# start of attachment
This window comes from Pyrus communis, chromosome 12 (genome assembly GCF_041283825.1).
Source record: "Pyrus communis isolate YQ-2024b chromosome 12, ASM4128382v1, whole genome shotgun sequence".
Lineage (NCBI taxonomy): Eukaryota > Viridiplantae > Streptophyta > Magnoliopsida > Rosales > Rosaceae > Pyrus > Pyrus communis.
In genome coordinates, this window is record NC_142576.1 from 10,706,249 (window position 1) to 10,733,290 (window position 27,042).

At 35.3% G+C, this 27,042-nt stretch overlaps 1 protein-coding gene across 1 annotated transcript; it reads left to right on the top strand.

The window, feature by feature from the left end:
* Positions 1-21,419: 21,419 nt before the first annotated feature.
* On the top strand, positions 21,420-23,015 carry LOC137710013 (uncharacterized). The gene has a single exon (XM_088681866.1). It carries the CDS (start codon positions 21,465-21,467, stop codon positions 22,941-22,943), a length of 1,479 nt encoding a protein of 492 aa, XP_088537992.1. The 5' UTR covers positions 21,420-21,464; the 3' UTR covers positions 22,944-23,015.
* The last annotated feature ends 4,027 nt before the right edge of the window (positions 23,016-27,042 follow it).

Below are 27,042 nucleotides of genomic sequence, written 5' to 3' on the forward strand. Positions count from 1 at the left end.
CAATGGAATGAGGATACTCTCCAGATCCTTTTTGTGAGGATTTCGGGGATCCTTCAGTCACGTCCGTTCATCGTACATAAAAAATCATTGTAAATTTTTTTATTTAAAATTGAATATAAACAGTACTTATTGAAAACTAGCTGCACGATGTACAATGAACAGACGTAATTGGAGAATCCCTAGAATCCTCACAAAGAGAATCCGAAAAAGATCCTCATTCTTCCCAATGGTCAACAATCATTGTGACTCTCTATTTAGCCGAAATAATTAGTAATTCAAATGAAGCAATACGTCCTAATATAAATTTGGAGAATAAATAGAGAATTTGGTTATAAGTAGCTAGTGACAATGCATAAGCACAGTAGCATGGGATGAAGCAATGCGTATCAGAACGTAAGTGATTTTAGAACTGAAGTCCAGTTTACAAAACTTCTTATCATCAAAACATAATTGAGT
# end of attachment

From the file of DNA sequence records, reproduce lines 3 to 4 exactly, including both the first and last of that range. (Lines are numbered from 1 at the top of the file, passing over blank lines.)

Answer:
Lineage (NCBI taxonomy): Eukaryota > Viridiplantae > Streptophyta > Magnoliopsida > Rosales > Rosaceae > Pyrus > Pyrus communis.
In genome coordinates, this window is record NC_142576.1 from 10,706,249 (window position 1) to 10,733,290 (window position 27,042).